You exercise daily, eat plenty of veggies, and haven’t so much as touched a cigarette in your life. Unfortunately, though, you can’t exactly say the same for your significant other. Whether your male partner refuses to exercise or resists your constant entreaties to ditch his smoking habit, you’ve got a sticky situation at hand. How can you encourage healthy changes when he’s not on board? And, more importantly, how can you do it tactfully and gently, without causing marital strife?
In the first ever long-term study of its kind, a research team led by Dr. Rikke Lund, an associate professor in the Department of Public Health at the University of Copenhagen, concluded that stressful social relations in private life are associated with a two to three times greater risk of dying. The net-net was that the physiological reactions to stress, such as high blood pressure and cardiovascular disease, may explain the increased mortality rate. Furthermore, since men respond to stressors with elevated levels of cortisol, this could potentially raise the possibility of adverse health outcomes even more.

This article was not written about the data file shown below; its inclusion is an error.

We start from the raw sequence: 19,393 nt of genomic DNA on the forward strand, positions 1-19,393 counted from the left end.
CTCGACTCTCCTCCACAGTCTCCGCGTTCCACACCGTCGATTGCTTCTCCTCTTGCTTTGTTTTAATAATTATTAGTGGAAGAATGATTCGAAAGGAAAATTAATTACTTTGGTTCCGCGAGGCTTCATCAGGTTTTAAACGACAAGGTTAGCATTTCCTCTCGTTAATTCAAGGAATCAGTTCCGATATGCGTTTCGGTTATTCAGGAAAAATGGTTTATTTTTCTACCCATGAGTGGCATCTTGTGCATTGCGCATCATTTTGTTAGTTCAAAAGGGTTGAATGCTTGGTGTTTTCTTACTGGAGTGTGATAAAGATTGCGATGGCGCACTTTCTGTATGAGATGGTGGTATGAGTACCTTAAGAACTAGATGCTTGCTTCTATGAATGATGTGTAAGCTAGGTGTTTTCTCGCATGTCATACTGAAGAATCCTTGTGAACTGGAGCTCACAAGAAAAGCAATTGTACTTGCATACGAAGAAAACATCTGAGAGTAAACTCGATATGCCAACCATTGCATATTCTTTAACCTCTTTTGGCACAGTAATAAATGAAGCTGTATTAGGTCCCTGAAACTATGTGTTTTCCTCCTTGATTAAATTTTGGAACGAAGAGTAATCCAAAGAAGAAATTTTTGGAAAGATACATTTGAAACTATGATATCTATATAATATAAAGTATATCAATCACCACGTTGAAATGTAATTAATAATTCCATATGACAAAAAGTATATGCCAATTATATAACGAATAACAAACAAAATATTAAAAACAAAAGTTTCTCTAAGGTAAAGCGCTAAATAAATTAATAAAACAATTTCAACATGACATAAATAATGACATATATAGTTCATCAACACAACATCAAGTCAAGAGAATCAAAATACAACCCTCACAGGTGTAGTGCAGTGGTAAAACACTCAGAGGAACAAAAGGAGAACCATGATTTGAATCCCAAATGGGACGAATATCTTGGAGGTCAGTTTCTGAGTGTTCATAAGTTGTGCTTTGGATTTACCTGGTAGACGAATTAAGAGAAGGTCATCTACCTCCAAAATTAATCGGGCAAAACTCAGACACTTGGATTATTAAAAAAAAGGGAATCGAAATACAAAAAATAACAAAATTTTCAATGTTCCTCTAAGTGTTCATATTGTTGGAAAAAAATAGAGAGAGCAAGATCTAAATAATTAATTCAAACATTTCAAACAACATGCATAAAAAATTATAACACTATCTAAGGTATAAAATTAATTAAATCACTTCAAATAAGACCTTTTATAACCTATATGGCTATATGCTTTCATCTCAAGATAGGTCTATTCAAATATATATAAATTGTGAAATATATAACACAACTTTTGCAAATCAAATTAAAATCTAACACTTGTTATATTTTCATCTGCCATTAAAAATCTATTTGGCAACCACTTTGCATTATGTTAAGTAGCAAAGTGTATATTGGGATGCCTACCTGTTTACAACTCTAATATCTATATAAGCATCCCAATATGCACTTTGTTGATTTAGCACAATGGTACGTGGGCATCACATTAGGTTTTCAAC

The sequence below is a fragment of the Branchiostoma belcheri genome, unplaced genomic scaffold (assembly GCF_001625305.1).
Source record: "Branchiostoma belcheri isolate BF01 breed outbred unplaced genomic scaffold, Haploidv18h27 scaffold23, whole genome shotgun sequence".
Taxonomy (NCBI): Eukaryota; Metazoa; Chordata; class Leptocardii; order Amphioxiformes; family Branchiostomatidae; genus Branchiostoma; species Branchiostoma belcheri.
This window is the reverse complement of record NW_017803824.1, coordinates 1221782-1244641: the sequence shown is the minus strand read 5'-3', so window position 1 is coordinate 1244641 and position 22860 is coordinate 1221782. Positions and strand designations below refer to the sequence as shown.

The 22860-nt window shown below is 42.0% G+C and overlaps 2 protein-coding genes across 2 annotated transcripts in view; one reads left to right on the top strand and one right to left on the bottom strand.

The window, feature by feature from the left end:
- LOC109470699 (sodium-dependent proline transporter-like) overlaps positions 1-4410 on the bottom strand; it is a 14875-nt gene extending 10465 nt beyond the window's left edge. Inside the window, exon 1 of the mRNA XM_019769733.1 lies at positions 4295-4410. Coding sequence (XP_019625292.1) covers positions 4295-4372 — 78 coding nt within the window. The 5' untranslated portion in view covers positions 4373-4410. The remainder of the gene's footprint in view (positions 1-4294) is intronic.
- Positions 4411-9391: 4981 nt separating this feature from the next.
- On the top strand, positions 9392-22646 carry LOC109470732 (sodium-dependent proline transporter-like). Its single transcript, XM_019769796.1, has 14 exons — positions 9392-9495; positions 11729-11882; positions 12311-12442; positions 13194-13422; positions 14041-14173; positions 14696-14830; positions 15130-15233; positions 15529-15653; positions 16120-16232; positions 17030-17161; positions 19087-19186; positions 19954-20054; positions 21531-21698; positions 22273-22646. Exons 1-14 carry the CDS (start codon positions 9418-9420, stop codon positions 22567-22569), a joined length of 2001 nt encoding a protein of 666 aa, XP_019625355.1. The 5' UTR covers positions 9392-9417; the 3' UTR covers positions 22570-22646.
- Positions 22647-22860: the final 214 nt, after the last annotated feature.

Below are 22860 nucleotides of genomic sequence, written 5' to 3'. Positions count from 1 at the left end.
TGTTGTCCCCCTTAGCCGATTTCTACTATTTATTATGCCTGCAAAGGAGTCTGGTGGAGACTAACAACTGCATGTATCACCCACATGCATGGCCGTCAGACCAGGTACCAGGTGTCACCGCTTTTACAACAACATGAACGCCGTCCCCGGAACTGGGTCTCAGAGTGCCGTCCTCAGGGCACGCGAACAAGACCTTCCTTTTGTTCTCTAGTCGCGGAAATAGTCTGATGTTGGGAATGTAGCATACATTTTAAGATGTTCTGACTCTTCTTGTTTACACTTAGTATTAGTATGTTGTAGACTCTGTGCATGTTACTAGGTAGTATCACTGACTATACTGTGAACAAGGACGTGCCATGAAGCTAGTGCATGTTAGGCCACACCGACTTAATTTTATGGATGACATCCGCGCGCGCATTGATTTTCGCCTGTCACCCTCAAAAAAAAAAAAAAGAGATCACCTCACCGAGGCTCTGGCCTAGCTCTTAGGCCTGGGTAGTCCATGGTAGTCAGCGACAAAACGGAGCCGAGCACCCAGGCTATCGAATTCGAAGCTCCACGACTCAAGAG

The study also found that men seemed to be particularly vulnerable to the worries and demands generated by their female partners. Although the results were recently published in the highly respected Journal of Applied Physiology, the factors behind it could not be fully determined. But any man who has ever lived with a woman could claim it’s a no brainer – they are being nagged to death!